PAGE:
On the suitability of the plot as a diagnostic: How were those "truth" values obtained? Are those just the actual data? If so "truth" is arguably a misnomer, and in that case you'd expect there to be some negative correlation in that plot; it wouldn't necessarily suggest a problem at all. We have many threads which explain (or even prove) that plots of $y-\hat{y}$ vs $y$ will have a positive correlation, if your "difference" axis is $\hat{y}-y$ then you'd expect a negative linear trend when the regression model was appropriate.

What is the aim of the plot? How are you interpreting it?

Here's a few of the existing posts relating to the issue of plotting residuals vs data:

Trend in residuals vs dependent - but not in residuals vs fitted

Does it make sense to study plots of residuals with respect to the dependent variable?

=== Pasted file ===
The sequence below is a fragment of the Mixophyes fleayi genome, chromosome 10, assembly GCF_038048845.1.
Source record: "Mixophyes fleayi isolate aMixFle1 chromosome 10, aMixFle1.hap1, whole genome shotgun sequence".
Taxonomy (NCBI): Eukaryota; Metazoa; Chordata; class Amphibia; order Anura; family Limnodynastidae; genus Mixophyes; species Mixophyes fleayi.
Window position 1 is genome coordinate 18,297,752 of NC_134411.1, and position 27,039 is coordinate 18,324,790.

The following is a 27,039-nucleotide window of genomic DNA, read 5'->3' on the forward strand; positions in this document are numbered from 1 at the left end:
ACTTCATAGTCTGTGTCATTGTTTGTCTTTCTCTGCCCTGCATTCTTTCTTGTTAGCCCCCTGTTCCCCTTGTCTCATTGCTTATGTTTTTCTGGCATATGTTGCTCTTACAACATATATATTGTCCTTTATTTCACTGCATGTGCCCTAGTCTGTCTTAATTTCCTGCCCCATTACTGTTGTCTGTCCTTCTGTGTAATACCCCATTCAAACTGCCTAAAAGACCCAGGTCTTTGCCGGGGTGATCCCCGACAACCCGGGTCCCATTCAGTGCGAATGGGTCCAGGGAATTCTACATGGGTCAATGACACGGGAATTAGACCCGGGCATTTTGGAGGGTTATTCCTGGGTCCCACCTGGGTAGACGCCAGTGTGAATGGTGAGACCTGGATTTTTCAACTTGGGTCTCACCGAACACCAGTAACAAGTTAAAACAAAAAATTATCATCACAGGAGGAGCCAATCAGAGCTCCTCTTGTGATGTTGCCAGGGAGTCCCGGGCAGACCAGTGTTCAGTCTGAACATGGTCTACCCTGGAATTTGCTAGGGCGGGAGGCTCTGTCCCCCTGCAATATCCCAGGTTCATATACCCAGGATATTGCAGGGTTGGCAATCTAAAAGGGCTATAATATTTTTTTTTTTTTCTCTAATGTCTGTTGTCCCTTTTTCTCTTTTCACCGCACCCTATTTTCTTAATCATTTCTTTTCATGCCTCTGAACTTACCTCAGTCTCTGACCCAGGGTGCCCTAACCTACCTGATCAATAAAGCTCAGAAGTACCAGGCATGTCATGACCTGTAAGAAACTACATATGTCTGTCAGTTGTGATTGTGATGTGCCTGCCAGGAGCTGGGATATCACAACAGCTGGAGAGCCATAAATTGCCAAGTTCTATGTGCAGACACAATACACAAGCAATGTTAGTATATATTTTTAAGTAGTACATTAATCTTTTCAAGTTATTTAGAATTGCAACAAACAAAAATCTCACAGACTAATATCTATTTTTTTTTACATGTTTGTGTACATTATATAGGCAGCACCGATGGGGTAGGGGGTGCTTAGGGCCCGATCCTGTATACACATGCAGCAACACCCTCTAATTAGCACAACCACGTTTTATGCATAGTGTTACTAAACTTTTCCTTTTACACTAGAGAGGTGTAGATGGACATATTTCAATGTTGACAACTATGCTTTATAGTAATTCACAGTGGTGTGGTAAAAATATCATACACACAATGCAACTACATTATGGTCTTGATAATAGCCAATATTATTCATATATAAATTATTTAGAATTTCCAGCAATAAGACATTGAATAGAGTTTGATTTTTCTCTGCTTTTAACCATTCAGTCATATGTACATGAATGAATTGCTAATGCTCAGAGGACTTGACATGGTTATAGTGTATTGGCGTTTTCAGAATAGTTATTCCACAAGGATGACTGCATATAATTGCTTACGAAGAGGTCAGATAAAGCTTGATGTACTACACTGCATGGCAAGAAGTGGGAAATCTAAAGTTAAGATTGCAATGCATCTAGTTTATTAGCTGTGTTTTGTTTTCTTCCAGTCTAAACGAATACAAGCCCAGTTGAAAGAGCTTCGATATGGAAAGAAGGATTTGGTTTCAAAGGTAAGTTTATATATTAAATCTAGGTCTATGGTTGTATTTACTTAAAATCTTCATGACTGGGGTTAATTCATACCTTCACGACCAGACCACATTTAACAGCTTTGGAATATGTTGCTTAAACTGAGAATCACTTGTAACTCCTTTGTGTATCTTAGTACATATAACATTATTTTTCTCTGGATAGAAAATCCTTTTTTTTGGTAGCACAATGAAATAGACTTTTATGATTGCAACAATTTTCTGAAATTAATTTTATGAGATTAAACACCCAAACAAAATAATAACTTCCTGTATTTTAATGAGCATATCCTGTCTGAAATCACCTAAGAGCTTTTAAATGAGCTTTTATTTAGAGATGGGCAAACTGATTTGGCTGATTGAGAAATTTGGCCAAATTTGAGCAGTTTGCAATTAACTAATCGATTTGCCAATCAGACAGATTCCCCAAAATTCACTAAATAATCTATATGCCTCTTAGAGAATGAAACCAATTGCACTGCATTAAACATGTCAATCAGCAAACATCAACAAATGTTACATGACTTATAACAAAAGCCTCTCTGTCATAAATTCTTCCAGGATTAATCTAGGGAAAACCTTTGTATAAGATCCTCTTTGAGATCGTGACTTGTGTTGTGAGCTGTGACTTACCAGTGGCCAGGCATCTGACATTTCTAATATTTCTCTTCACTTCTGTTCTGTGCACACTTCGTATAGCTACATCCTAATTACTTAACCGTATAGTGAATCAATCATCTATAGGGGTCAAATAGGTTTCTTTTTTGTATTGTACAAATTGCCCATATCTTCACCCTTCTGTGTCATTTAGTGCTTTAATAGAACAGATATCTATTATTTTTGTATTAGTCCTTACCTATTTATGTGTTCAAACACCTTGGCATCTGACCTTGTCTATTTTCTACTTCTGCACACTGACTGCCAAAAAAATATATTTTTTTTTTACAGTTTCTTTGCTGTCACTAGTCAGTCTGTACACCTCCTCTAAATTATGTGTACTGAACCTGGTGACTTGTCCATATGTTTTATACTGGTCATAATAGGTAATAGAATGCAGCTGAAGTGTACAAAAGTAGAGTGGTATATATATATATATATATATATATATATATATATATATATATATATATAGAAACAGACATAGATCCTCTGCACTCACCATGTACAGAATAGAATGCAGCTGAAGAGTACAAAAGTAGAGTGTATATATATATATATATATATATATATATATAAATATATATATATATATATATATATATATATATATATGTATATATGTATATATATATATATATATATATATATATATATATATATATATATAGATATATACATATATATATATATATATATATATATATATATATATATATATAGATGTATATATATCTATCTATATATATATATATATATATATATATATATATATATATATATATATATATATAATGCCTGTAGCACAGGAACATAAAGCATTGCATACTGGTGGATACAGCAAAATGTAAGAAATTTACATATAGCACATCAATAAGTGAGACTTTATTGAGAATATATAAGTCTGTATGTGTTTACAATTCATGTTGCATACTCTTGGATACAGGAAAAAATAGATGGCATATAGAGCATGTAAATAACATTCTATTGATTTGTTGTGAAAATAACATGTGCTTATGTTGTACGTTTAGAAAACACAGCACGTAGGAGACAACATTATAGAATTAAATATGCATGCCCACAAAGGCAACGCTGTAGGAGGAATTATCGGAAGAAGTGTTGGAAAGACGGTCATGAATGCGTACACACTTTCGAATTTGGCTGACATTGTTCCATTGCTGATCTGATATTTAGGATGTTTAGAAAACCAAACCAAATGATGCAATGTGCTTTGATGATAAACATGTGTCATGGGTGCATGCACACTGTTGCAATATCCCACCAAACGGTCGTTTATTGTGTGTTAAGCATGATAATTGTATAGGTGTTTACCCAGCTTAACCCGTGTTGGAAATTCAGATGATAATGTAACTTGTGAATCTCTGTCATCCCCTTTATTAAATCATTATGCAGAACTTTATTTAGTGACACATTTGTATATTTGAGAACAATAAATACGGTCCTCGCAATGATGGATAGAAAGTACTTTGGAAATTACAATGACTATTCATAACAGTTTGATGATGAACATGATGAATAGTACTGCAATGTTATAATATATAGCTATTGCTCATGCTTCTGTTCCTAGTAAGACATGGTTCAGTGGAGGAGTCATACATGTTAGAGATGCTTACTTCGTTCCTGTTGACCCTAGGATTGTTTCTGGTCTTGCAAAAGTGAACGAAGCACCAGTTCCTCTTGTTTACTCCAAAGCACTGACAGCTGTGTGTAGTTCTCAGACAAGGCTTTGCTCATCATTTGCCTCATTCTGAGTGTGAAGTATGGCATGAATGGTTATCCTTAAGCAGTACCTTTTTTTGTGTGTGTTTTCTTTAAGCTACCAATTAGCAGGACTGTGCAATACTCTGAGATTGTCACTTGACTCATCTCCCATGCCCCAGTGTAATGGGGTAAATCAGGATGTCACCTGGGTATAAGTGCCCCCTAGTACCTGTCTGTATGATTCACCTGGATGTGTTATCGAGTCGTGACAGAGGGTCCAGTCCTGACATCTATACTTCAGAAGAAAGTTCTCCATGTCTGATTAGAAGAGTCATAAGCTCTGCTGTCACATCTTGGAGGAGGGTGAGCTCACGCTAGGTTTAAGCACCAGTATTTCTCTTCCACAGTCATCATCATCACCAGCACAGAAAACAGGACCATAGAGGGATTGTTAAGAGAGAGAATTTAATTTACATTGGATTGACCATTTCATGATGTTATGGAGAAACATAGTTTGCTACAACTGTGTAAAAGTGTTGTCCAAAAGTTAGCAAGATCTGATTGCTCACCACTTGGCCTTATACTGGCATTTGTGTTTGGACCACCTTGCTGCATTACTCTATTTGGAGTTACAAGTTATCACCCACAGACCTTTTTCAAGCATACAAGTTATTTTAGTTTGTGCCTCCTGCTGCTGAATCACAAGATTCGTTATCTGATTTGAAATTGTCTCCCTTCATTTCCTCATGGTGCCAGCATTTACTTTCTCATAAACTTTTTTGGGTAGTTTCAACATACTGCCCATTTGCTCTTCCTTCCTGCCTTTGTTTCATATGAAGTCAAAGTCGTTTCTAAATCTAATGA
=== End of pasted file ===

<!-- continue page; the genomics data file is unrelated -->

What is the expected correlation between residual and the dependent variable?

  • $\begingroup$ Thanks for all of this—the links suggest that I've been misinterpreting these plots, so another visualization would be superior. These "truths" are indeed observations; the scikit-learn package likes to call these y_true (as opposed to y_pred). Our hope is that there will be no correlation between predicted and "true" values. We're trying to find a good visual diagnostic of a regressor's quality. Plotting residuals against every feature is untenable, so the hope was to consolidate this into residuals against the true values. $\endgroup$ Commented May 23, 2017 at 21:52
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    $\begingroup$ Whoops—misspoke. Meant no correlation between residuals and "true" values—we want to be close to the true values always, without what looks like a bias in our estimate. $\endgroup$ Commented May 24, 2017 at 4:33
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    $\begingroup$ "Close to true" would mean small residuals. The usual plot of residuals vs fitted should be okay for that -- if you look at standardized residuals you'd combine it with the $s$ from regression to assess their actual typical size. $\endgroup$